Life Insurance Q&A
a guide ...
Life insurance is a popular and effective form of planning which pays a tax-free lump sum (the ‘sum assured’) to the policy owner(s) in the event of death.
Life insurance can be used in a variety of circumstances. For example, to protect against an Inheritance Tax (“IHT”) liability, or against the negative financial consequences of a breadwinner dying.
The purpose of this article is to answer common questions in order to demonstrate certain idiosyncratic features of life policies.
A necessary caveat to this article is that it is over-simplified in order to explain concepts; in reality, when advising on life insurance, there are a myriad of factors at play which need to be established in order to recommend the most suitable policy.
- What is life insurance?
Life insurance is a contract with a life office that obliges it to pay out the sum assured in the event of the death of a person insured (the ‘life assured’).
- Why take out a policy?
To protect beneficiaries in the event of an individual’s death. Common scenarios are:
To meet an IHT liability
To protect beneficiaries’ living standards
To settle a debt on death (for example a mortgage)
- How long should cover last for?
It depends entirely on circumstances. For example, if a client has been deemed domicile but will lose their status after five years of non-residency, five years would make sense.
- What is the difference between term assurance and Whole of Life (“WOL”)?
As long as the premiums are maintained with a WOL policy, the life assured will be covered for the rest of their life, whereas a term policy will expire after a set period (the maximum possible policy length is typically 40 years – subject to circumstances).
- How do I know if the insurer will pay out?
According to the Association of British Insurers (“ABI”), UK insurers paid out on 99.9% of claims made on WOL polices in 2015. If the terms of the policy are met, the insurer must pay out.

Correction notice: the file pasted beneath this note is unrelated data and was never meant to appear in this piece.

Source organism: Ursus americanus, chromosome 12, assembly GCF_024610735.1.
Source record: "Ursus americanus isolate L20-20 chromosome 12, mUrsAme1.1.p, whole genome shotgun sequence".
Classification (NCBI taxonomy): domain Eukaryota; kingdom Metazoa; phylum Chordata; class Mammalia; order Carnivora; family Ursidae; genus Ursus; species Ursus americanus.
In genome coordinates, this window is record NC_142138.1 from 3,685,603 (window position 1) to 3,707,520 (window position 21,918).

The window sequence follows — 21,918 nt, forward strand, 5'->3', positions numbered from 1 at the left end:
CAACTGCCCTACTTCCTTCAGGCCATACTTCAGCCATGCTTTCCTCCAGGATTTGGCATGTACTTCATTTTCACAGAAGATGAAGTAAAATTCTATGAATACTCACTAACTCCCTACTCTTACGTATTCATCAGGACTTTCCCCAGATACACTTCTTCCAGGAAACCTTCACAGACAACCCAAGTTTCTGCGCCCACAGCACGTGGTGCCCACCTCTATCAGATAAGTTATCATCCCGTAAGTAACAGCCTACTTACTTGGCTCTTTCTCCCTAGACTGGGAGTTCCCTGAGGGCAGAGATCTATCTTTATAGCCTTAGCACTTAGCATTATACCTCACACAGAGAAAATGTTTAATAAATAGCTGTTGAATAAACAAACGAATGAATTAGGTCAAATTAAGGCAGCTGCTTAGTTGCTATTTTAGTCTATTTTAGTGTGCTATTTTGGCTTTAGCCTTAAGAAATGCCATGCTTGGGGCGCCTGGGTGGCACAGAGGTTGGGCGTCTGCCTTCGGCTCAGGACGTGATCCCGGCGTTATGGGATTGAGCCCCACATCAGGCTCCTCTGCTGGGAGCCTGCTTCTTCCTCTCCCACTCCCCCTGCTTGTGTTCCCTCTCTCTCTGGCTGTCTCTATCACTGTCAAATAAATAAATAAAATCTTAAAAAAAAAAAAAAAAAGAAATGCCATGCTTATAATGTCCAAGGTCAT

- What is ‘pure’ protection?
Pure protection does not include an investment element and such a policy has no cash-in value.
- What happens if I stop paying the premiums?
If premiums are not paid, even if accidentally, then (in most cases) the policy will lapse and cover will be lost.
- Can I gain cover if I am not resident in the UK?
In most circumstances – yes.
- I have received quotes, should I choose the cheapest?
This is rarely the best option. Providers vary greatly, some have an exceptional administration processes, some don’t. Moreover, the terms of each policy should be analysed carefully in order to ensure they match the requirements of the client.
- If I apply, what is required?
It depends on the size of the sum assured, and advances in medical science mean the thresholds change regularly. A relatively young life assured (e.g. under 30 years old) seeking a sum assured of under £500,000 might only be required to complete a application, whereas an older applicant for a higher sum assured might need to attend a comprehensive medical (which the insurer will arrange), complete a financial questionnaire and provide confirmation from a third party outlining the reason for the policy.
- With regards to WOL, what is the difference between a policy set up on a ‘Guaranteed Death benefit basis’ and a ‘Maximum Death benefit basis’?
A guaranteed policy, as the name suggests, offers guaranteed premiums for its duration. In other words, the insurer guarantees to never increase the premium.
A policy set up on a ‘maximum death benefit basis’ guarantees not to increase premiums for a set period, usually the first ten years. After which, the premiums will increase materially (typically 2-3x). Premiums are then reviewed and increased (typically every five years).